The Physician's Place in the ACO

Philip Betbeze, for HealthLeaders Media , November 15, 2010
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Now that healthcare reform has gone from a concept to a law, big changes are ahead for everyone associated with providing healthcare to Americans. But perhaps no other group will need to adapt more than physicians, many of whom fear that their independence will be curtailed and their influence will retreat. Coupled with that fear is the belief that patients will suffer as the "art" of medicine is replaced by standardization.

Much of that standardization push can be boiled down to a desire by employers and the government to create so-called accountable care organizations, or ACOs, in the belief that better-organized, standardized care is better care, and that hospitals, physician practices, rehab centers—you name the healthcare organization—will deliver better care if it is coordinated, and if financial penalties or rewards accrue to those organizations producing better outcomes.

But ACOs largely don't exist yet—at least not in practice—because they haven't yet been fully defined. The ACO model is but one of many demonstration projects that the federal government will conduct under the Patient Protection and Affordable Care Act of 2010, otherwise known as the health reform act. But let's say it's a demonstration project that has a lot of support from those who see current rates of medical inflation as unsustainable.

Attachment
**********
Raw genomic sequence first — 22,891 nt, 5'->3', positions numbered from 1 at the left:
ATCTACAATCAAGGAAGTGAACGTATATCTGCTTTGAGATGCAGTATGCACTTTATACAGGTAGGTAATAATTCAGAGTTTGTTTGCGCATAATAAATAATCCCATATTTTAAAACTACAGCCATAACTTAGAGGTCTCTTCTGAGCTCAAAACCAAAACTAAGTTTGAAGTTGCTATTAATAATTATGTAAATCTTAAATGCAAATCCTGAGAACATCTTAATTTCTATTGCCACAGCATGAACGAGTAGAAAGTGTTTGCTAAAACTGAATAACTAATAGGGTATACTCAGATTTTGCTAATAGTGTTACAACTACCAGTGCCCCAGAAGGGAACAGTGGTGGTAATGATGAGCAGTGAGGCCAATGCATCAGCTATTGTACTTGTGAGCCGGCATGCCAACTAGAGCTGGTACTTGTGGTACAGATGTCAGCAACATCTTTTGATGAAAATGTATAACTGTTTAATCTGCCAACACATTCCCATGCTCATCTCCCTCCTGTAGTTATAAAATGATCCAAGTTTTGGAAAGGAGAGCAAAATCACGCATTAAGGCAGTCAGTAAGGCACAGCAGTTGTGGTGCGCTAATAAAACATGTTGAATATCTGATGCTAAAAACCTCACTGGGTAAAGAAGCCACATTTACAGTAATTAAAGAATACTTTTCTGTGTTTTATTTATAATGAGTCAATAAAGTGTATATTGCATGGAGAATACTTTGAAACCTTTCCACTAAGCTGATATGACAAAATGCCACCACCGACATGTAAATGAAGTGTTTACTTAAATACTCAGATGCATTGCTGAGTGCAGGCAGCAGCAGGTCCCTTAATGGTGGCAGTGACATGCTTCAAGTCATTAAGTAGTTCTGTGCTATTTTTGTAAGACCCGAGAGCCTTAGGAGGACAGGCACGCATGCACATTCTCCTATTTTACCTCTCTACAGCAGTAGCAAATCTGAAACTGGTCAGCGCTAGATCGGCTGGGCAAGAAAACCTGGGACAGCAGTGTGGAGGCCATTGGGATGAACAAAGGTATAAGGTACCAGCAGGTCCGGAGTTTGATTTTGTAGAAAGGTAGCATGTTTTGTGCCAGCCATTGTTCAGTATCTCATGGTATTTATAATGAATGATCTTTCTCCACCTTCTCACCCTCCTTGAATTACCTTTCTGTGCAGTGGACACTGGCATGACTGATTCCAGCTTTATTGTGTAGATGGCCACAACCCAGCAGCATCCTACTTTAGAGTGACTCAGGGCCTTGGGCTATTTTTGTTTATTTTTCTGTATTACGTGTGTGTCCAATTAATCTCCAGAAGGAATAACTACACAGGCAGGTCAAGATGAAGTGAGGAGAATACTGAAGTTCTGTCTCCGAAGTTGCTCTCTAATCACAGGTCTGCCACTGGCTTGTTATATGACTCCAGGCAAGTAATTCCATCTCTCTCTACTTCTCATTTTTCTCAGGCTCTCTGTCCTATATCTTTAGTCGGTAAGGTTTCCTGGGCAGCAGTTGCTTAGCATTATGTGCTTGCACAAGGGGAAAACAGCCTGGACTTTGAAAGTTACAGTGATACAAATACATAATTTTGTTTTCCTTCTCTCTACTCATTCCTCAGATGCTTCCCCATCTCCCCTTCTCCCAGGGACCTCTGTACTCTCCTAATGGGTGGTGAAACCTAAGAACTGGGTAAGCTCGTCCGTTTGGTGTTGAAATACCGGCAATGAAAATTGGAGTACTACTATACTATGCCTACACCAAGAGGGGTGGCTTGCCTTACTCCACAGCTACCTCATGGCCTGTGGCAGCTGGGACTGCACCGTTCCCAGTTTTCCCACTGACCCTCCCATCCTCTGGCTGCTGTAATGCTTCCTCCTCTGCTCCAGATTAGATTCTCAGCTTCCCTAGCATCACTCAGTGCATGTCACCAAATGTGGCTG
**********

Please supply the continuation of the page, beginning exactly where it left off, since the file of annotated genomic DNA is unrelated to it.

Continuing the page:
Because the ACO has not been fully defined, there is some flexibility in its construction. And some organizations currently control many pieces of the continuum of care that will be essential to constructing the kinds of healthcare organizations policymakers say they want. Such health systems, which have been known colloquially as integrated and whose pieces communicate with each other about a single patient's care, have been held up as examples of what government is seeking with ACOs. But such organizations are rare, chiefly because perverse economic incentives have made their combination economically nonsensical in a fee-for-service payment environment.

ACOs will include confederations of doctors, specialists, and hospitals working together to administer payments, determine quality and safety benchmarks, measure performance, and distribute shared savings, according to a June 2010 report from the American Hospital Association. Still, as we enter a four-year transition into new payment methodologies on which long-term strategic decisions must be made, organizations are left with making little more than educated guesses about how they might become an ACO.

Amid all this uncertainty, one thing does seem certain: The physician will play a key part—perhaps the key part—in whether such organizations are ultimately successful at removing waste from the healthcare payment system.

Accountability to whom?